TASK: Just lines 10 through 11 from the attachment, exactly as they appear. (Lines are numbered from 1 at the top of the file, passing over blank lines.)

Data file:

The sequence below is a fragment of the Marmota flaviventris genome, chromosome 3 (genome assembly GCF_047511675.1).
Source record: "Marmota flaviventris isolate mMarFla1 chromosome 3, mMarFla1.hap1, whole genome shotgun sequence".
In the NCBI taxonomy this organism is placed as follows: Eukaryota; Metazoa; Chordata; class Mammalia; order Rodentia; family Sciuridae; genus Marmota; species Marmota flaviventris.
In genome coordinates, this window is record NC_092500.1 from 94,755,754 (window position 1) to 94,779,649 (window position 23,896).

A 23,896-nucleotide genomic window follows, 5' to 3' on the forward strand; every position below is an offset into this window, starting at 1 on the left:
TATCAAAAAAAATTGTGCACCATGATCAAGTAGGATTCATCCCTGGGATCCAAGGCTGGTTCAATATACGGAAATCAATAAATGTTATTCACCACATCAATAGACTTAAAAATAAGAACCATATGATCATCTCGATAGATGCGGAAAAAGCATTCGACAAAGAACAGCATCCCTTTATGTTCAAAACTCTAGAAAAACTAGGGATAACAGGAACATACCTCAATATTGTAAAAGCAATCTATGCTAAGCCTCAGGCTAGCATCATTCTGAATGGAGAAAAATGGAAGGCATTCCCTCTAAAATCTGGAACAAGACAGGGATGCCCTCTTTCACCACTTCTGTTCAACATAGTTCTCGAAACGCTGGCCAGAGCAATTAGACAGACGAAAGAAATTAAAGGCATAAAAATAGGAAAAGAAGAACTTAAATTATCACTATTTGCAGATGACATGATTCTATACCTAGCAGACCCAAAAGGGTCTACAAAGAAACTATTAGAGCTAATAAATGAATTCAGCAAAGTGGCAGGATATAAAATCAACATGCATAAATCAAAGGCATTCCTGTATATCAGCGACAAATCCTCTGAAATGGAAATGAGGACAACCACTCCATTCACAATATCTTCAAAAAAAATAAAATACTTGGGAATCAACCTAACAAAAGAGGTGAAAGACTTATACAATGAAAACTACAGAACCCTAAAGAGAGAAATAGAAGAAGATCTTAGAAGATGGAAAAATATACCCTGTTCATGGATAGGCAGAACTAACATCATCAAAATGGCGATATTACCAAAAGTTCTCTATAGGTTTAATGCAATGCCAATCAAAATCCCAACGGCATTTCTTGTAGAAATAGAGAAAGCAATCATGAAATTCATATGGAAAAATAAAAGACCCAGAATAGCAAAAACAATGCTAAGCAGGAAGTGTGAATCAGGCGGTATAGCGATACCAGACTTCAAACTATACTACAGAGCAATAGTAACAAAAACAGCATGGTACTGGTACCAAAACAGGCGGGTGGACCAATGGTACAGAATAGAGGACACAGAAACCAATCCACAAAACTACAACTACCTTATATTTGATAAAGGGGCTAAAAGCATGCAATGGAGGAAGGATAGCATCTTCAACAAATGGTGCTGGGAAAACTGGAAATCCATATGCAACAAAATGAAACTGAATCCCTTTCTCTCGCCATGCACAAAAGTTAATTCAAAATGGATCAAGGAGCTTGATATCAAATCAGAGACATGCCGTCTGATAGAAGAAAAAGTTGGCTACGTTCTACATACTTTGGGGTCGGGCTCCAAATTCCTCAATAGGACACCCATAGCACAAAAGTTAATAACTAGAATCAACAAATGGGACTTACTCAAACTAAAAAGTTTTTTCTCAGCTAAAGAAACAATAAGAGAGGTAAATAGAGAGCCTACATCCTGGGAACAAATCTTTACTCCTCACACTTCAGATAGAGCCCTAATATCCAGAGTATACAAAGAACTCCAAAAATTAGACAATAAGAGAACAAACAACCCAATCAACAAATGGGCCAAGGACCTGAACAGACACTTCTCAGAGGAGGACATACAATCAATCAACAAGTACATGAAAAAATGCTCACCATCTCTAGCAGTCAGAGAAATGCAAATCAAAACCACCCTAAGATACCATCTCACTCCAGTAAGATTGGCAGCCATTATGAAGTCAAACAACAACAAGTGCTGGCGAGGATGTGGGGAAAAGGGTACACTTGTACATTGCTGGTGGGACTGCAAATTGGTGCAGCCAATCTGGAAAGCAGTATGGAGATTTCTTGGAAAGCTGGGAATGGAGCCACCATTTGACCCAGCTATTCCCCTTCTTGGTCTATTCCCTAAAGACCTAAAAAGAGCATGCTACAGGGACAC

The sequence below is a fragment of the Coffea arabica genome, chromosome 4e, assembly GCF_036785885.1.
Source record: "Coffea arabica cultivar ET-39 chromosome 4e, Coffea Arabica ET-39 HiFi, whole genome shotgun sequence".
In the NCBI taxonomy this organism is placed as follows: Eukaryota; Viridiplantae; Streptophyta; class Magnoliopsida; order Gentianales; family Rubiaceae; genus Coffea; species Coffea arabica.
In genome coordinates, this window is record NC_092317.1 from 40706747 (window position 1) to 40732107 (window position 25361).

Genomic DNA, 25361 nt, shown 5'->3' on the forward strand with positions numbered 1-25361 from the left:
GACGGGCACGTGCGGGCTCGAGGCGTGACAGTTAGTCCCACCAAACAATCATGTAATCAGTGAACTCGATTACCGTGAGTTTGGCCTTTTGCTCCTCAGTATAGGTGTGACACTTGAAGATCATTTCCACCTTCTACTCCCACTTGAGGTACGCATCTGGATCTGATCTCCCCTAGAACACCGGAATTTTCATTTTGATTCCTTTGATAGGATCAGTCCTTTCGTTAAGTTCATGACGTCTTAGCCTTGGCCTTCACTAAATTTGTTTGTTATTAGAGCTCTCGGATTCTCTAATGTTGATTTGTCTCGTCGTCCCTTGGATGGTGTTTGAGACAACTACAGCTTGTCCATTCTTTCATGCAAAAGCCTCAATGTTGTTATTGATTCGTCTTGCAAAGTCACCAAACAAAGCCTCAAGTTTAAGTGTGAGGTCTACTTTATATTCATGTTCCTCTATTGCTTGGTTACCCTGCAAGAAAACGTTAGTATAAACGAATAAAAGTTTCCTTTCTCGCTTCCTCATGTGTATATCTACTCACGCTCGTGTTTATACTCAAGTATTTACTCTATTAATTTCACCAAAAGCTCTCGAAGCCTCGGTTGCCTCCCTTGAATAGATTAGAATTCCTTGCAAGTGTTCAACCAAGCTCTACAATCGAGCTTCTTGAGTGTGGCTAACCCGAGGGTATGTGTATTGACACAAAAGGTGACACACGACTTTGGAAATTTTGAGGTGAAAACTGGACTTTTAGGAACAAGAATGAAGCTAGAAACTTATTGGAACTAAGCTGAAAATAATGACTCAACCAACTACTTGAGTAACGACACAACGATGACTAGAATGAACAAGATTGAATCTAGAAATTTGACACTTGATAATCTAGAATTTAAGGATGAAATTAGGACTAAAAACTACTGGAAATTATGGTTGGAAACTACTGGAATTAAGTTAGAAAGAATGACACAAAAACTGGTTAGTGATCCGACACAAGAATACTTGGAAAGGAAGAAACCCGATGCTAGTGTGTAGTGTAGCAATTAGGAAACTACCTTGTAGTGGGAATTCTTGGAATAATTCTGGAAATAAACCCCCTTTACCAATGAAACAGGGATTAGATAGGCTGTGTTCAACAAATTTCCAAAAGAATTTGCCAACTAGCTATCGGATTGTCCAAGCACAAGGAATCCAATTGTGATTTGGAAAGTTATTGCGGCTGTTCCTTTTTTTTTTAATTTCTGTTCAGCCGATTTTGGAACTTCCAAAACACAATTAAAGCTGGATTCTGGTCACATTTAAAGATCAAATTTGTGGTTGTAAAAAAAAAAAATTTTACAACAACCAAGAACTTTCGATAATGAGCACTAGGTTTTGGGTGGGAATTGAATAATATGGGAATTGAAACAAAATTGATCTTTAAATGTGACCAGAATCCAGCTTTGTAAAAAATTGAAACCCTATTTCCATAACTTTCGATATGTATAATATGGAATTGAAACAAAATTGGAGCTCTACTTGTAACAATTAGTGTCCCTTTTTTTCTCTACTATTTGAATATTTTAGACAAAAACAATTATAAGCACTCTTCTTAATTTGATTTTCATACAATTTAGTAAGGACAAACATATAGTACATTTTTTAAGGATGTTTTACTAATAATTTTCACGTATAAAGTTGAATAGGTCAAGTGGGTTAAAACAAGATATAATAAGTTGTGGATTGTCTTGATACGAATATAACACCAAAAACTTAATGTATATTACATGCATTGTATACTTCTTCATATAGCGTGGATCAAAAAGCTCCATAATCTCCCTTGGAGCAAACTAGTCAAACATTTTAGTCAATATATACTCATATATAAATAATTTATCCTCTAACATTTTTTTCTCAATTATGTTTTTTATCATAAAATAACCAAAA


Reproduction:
In genome coordinates, this window is record NC_092317.1 from 40706747 (window position 1) to 40732107 (window position 25361).

Genomic DNA, 25361 nt, shown 5'->3' on the forward strand with positions numbered 1-25361 from the left: